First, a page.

How do you organise scientific papers?

I am facing the issue that my lovely tool “Papers”, which I use for managing scientific resources is only available for macOS and iOS and I am gradually switching to Linux for work; I need to be able to work on both.

The key features I definitely love are (and am used to):

  • “matching” (I can import an arbitrary PDF and Papers usually finds the reference and downloads the metadata)
  • exporting bibtex entries (this works out of the box in Papers due to the “matching” feature)
  • tagging/organising in general
  • annotating (this is optional as it can easily be done using external PDF viewers)
  • syncing (it’s convenient to be able to access everything from my phone/tablet/mac)

The downsides of my current setup are:

  • Proprietary (unable to access the data without the app)
  • Not available for Linux

I just found that there is ReadCube.com which is promoted on the Papers website but I have not figured out how to import stuff. Also I am not really happy with a web app with an online library, I prefer to have my stuff also available offline.

Long story short: how do you guys organise your papers? I am sure there are better ways…

2 Likes

I use Zotero.

20 Likes

Zotero! It does everything on your list, plus it’s open source. Biggest downside for me: no iOS app. (You can sync to an account and then use a web UI, but that’s not as nice as an app).

1 Like

I use Mendeley, I liked it more than Zotero. But I don’t have strong arguments why, don’t really remember anymore…

1 Like

If you are an Emacs user,

is the perfect solution. It basically stores PDFs in filenames matching the BibTeX key of a .bib file. Transparent, open source, easy to back up, works out of the box but you can procrastinate away a whole rainy afternoon tweaking it, etc.

edit: and of course it is fully integrated into authoring papers with Emacs, and lightning fast.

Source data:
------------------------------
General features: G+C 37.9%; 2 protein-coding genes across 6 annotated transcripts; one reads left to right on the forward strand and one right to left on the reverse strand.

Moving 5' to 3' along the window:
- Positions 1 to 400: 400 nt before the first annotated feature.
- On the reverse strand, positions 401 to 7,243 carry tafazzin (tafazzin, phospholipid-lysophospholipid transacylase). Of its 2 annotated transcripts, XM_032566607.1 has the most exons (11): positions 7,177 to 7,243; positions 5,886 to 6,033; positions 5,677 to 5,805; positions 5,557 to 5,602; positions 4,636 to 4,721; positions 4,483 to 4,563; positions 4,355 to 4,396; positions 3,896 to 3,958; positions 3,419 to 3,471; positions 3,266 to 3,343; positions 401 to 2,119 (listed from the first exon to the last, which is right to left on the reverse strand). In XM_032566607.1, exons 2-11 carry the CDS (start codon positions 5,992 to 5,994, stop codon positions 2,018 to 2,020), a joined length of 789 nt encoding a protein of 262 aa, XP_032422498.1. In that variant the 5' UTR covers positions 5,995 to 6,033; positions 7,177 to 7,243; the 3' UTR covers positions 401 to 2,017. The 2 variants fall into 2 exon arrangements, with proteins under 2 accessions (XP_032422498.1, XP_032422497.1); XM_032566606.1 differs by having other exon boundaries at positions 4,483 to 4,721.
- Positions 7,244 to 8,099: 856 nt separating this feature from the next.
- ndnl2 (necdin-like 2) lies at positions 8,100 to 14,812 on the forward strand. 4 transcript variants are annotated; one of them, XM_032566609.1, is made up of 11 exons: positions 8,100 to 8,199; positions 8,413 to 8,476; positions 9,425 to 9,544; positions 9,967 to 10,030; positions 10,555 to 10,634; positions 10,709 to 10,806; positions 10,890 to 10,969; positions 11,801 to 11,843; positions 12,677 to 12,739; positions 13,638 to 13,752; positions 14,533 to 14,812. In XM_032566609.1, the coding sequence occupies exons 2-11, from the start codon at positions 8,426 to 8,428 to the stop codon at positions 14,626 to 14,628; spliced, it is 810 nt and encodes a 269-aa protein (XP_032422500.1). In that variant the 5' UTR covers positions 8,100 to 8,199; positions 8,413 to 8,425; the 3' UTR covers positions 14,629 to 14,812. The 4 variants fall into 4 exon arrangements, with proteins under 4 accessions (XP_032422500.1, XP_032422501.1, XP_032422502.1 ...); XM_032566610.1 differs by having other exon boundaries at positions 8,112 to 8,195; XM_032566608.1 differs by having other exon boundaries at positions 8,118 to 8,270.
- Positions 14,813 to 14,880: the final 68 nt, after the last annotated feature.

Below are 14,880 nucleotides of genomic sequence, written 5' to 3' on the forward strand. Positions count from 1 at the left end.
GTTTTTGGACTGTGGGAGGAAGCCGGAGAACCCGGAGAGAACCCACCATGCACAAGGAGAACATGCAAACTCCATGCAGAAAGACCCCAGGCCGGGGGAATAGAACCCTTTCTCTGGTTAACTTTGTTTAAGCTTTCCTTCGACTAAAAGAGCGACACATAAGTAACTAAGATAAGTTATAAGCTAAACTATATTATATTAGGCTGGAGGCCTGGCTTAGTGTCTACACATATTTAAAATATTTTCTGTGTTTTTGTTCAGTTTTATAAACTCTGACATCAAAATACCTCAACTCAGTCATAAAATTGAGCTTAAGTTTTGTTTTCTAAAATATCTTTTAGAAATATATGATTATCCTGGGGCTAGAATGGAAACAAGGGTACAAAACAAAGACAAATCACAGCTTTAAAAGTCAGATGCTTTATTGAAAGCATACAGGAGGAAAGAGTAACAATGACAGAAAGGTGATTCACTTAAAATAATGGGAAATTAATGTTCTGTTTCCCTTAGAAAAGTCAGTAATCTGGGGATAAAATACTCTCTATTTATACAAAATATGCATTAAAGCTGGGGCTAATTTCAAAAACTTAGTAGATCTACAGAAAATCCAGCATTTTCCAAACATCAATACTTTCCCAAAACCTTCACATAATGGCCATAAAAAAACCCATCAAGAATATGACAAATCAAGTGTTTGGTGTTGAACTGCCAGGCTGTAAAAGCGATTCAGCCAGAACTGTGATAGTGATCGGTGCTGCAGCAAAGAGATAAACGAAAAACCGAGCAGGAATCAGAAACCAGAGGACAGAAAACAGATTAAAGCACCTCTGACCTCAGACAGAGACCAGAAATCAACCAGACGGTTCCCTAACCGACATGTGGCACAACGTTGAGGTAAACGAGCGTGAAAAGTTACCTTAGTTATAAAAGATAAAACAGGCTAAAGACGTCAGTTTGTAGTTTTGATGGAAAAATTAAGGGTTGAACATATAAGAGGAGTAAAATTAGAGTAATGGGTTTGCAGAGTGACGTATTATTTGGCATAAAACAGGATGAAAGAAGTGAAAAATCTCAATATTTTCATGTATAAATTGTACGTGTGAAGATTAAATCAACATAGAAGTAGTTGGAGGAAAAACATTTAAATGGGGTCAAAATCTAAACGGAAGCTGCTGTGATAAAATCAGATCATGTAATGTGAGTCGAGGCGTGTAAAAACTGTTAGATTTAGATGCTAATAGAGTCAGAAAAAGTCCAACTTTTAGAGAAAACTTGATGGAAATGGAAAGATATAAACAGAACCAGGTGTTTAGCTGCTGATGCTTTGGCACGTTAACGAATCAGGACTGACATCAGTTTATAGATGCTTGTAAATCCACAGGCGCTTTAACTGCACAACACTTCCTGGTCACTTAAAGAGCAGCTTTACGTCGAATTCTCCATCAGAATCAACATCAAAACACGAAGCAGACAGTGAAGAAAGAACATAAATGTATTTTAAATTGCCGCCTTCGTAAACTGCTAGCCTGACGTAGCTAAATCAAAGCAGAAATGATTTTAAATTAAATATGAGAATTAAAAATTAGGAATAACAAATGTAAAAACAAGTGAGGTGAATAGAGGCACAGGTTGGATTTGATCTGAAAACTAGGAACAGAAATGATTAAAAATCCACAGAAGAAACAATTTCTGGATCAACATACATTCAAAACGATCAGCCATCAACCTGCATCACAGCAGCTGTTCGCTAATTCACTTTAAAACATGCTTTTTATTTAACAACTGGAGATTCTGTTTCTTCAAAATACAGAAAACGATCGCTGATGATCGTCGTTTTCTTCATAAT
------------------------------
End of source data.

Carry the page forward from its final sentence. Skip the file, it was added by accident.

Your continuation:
For annotation, it works nicely with

6 Likes

Thanks so far! I tried Zotero but it seems it requires some lib-path adjustments on ArchLinux, I was not able to run. I then tried Mendeley which looks quite nice.

Actually the Emacs solution seems something I would definitely prefer but I am on the other side (VIM) :see_no_evil: maybe I find something for that…

Zotero (the AUR version) works fine for me, on Manjaro.

2 Likes

I used mendeley until it was acquired by Elsevier.

Now I just have one bibtex file that I open in vim with these lines in my .vimrc

autocmd FileType bib nmap <C-P> "zyy:!zathura <C-r>=substitute(substitute(@z,'.*pdf[^{]*{\([^}]*\)}.*','\1',''),'\s','\\ ','g')<CR> &<CR><CR>
autocmd FileType bib command -nargs=+ Find :vim /\c@\_[^@]*<args>\_[^@]*/g % | :cw

The first line allows me to open pdfs in zathura when I am on a line that starts with pdf and press Control-P. The second line is just a helper to find bibtex entries. The path to the pdf, tags, comments etc. I just add to the bibtex entries.

I get bibtex entries with a script that runs e.g. curl -s -LH "Accept: text/bibliography; style=bibtex" https://dx.doi.org/$DOI or queries http://api.adsabs.harvard.edu.

3 Likes

Yeah, I should have looked for the AUR first :wink: I was using the binaries from their page. The AUR works fine!

Ehm, yes I realised it after the first launch when it forced me to create an Elsevier account. No thanks :laughing:

1 Like

That’s seems like a nice workflow with on-board tools! I have to try it out…

I played a bit with Docear, it has more a mindmapish workflow.

If you use chrome, paperpile is awesome and integrated well with Google docs. Their development was going gangbusters for a few years, but seems to have stayed lately unfortunately. They’ve been promising an Android app and better off reader for years now. But what’s there is pretty good as is (though it costs, I have an institutional account)

Thanks, I’ll have a look! I don’t mind to pay, as long as I am not depending on some kind of proprietary library structure which is more or less useless when I decide to switch again :wink:

1 Like

An experienced colleague of mine uses and recommends http://www.jabref.org/ I thought the install req’s where too heavy for my system but it seemed useful to organize at the level of the bibtex its self.

I use Zotero since it saves a copy of the paper its self and syncs them across devices, but I sometimes struggle with getting the bibtex out in a usable format.

2 Likes

I’m using Zotero and Jabref, none is perfect but at least they work and are free.
I would like to use EndNote but it’s absurdly expensive.

They’ve got really nice bibtex import and export - I think they’re using an open standard for PDF annotation too, but I haven’t looked into that deeply.

Another vote for Zotero here! I also find the Zotero Better BibTex extension indispensable: https://zotplus.github.io/better-bibtex/index.html

8 Likes

zotero. I’ve never had problems running it on arch.

If you use vim I wrote a zotero/bibtex integration https://github.com/rafaqz/citation.vim. It reads your zotero database so you can insert citations and open pdfs/urls directly from vim.

(it also integrates with better-bibtex citation keys)

2 Likes

:+1: for zotero. I also use the “Better BibTex for Zotero” plugin.

1 Like